Article citation: Link-Rodrigue, M. (2009). The inclusion principle. A List Apart.
In her article “The Inclusion Principle,” from issue 288 of web design magazine A List Apart, Margit Link-Rodrigue explores the idea of “Affordance” as it applies to designing web sites for people of all ability levels and regardless of the technologies they may be using.
Affordance is a design theory which asserts that a thing should be designed in order that the user can “look at [it] and intuitively understand how to interact with it.” As Link-Rodrigue points out, this theory falls short where those with disabilities are concerned. What may be intuitive can all the same be unusable.
Enter universal design. This theory holds that design must be “inherently accessible,” so that absolutely anybody should be able to use the thing you’re designing for it to be successful. Link-Rodrigue notes that many designers—web designers especially—feel this stifles their creativity, and/or may simply be unaware of the challenges that those with disabilities face when browsing the web. More importantly, she argues that universal design doesn’t have to cause problems in either of these areas.
The main problem in web design comes from the fact that accessibility is often a secondary concern, something web designers or web site owners think about after a problem occurs. This is backwards, Link-Rodrigue argues. Instead, designers should operate under the titular inclusion principle: moving away from marginalizing those with disabilities by making ‘standard’ web sites accessible to them, and moving towards including these users by designing web sites with them in mind from the outset.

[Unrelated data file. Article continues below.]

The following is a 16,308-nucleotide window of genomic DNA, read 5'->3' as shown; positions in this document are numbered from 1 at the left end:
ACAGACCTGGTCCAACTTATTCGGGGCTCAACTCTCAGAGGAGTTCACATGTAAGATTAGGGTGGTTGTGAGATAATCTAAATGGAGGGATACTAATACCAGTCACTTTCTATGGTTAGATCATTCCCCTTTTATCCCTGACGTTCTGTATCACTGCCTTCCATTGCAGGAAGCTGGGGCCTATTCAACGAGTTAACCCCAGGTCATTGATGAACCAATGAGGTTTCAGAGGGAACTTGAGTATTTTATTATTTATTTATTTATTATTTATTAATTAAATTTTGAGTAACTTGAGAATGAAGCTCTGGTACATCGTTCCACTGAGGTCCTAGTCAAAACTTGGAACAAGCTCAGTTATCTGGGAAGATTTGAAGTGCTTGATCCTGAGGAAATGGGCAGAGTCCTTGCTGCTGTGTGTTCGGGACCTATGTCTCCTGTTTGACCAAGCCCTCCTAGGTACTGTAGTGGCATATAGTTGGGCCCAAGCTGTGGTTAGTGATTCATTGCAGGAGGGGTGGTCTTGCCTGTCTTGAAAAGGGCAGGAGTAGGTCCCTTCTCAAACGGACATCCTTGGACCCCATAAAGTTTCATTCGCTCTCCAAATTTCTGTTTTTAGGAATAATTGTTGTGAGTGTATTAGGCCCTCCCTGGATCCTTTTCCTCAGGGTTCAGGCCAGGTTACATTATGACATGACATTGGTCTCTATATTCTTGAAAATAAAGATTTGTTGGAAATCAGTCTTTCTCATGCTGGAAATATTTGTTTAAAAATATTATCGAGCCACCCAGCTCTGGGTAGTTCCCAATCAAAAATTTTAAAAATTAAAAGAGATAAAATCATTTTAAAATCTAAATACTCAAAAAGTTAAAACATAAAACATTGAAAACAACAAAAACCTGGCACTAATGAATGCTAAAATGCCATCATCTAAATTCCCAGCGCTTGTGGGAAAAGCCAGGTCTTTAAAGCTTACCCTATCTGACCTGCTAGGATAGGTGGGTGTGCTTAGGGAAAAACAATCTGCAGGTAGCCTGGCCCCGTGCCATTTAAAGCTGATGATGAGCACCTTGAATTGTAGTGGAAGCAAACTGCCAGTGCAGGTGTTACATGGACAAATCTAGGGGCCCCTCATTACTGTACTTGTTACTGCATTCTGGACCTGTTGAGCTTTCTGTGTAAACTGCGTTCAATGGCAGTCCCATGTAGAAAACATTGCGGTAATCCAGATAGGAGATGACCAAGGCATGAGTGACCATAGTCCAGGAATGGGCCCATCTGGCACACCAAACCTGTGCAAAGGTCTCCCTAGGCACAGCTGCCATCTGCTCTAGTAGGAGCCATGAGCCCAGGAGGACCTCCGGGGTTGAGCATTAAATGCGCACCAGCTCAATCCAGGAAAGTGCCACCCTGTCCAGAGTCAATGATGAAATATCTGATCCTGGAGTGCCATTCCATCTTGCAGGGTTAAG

While this seems like splitting hairs, Link-Rodrigue is quick to point out that it isn’t. A shift to inclusive design means that sites are accessible by the way they’re designed. Instead of an “outcome-oriented” accessibility, which may not even properly make a whole site accessible to those with certain types of disability not covered by the specific outcome, sites created with inclusive design in mind are “distinctively process-oriented”—they’re universal, and do not need anything special done to them in order to be usable by anybody at all.
For fuller details on (specifically for web sites), and how to embrace the shift from accessible to inclusive design, read Margit Link-Rodrigue’s “The inclusion principle” at A List Apart.